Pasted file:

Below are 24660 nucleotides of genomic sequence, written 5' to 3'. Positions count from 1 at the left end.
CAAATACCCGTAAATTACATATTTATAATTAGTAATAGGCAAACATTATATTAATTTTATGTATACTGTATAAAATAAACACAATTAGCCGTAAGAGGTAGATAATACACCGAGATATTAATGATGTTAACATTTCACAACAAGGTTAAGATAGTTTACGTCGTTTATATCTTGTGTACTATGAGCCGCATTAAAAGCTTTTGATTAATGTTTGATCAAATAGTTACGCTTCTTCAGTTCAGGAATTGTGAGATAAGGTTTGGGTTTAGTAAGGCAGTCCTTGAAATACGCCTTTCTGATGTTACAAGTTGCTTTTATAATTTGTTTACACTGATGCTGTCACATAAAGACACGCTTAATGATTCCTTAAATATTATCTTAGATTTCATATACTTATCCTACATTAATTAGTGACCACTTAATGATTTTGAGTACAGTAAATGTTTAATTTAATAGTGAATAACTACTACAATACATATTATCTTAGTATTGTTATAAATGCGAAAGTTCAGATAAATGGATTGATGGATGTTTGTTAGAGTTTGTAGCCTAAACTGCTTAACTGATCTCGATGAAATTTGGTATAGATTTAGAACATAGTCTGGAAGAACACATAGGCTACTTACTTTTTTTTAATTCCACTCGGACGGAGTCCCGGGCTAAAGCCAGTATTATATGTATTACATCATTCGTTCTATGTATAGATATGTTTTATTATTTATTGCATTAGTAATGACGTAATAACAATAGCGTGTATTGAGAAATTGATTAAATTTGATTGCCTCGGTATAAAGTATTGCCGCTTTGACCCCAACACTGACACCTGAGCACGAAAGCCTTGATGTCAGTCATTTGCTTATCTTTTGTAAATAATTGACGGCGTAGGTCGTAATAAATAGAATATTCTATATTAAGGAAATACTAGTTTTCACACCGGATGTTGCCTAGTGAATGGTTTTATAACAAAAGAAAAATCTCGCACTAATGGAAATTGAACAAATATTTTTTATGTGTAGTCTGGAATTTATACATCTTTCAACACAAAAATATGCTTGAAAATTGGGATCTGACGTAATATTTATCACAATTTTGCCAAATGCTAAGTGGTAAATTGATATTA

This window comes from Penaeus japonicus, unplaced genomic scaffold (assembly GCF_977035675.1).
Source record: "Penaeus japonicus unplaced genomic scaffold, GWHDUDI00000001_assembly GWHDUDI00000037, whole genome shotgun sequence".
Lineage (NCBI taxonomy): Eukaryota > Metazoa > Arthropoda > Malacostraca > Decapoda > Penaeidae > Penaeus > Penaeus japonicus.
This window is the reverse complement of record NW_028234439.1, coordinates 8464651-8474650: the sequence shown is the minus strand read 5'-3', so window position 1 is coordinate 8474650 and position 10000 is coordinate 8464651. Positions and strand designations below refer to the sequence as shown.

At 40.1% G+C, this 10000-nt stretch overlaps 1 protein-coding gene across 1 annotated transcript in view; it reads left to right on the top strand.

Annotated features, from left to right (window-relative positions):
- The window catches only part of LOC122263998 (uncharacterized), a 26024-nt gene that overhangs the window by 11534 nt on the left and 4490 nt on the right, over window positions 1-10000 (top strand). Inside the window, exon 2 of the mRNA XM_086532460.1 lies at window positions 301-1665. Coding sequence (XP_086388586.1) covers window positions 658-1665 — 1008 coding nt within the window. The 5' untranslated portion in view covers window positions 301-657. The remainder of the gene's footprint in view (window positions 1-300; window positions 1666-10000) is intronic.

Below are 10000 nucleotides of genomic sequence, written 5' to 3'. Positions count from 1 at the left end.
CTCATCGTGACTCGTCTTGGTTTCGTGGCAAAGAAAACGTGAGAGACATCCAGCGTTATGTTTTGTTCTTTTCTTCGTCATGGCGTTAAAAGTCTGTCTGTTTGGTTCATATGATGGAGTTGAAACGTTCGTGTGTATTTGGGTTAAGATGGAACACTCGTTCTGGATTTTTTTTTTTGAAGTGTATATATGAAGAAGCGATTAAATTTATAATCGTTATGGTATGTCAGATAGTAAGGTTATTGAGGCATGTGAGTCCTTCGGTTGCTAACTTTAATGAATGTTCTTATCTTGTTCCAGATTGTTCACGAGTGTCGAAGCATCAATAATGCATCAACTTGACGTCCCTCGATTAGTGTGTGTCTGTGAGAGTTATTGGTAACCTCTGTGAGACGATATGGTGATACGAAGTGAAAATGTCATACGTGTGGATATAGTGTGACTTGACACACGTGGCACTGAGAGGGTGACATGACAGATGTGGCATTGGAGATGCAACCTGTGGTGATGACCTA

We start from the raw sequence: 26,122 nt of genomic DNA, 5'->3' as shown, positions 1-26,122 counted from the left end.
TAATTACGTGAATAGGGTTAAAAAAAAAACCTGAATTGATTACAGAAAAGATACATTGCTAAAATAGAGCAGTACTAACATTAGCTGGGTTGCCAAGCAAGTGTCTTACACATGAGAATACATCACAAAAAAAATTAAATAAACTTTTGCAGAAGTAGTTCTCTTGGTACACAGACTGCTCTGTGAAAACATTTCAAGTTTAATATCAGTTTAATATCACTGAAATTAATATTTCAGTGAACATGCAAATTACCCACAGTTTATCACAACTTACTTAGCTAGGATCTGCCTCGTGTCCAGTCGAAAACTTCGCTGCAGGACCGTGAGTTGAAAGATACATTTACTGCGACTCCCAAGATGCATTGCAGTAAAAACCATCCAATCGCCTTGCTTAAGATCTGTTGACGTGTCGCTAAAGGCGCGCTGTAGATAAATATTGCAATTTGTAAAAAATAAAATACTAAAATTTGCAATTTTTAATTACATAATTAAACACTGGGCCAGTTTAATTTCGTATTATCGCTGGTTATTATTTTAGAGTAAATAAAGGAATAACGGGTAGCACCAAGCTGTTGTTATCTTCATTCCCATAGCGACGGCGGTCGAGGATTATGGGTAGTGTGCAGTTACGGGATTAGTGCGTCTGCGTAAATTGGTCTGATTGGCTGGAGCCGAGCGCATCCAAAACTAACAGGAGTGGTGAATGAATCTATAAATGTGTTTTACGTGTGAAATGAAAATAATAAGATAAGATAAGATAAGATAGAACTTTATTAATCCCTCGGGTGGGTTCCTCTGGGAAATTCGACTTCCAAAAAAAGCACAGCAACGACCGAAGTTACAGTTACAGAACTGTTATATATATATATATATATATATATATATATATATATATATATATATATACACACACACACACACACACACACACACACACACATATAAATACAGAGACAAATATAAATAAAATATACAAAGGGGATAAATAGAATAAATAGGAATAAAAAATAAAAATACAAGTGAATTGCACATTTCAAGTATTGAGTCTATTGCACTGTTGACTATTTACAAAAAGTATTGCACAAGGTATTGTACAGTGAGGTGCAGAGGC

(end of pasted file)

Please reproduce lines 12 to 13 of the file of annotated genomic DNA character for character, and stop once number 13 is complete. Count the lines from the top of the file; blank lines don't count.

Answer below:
We start from the raw sequence: 26,122 nt of genomic DNA, 5'->3' as shown, positions 1-26,122 counted from the left end.
TAATTACGTGAATAGGGTTAAAAAAAAAACCTGAATTGATTACAGAAAAGATACATTGCTAAAATAGAGCAGTACTAACATTAGCTGGGTTGCCAAGCAAGTGTCTTACACATGAGAATACATCACAAAAAAAATTAAATAAACTTTTGCAGAAGTAGTTCTCTTGGTACACAGACTGCTCTGTGAAAACATTTCAAGTTTAATATCAGTTTAATATCACTGAAATTAATATTTCAGTGAACATGCAAATTACCCACAGTTTATCACAACTTACTTAGCTAGGATCTGCCTCGTGTCCAGTCGAAAACTTCGCTGCAGGACCGTGAGTTGAAAGATACATTTACTGCGACTCCCAAGATGCATTGCAGTAAAAACCATCCAATCGCCTTGCTTAAGATCTGTTGACGTGTCGCTAAAGGCGCGCTGTAGATAAATATTGCAATTTGTAAAAAATAAAATACTAAAATTTGCAATTTTTAATTACATAATTAAACACTGGGCCAGTTTAATTTCGTATTATCGCTGGTTATTATTTTAGAGTAAATAAAGGAATAACGGGTAGCACCAAGCTGTTGTTATCTTCATTCCCATAGCGACGGCGGTCGAGGATTATGGGTAGTGTGCAGTTACGGGATTAGTGCGTCTGCGTAAATTGGTCTGATTGGCTGGAGCCGAGCGCATCCAAAACTAACAGGAGTGGTGAATGAATCTATAAATGTGTTTTACGTGTGAAATGAAAATAATAAGATAAGATAAGATAAGATAGAACTTTATTAATCCCTCGGGTGGGTTCCTCTGGGAAATTCGACTTCCAAAAAAAGCACAGCAACGACCGAAGTTACAGTTACAGAACTGTTATATATATATATATATATATATATATATATATATATATATATATATATACACACACACACACACACACACACACACACACACATATAAATACAGAGACAAATATAAATAAAATATACAAAGGGGATAAATAGAATAAATAGGAATAAAAAATAAAAATACAAGTGAATTGCACATTTCAAGTATTGAGTCTATTGCACTGTTGACTATTTACAAAAAGTATTGCACAAGGTATTGTACAGTGAGGTGCAGAGGC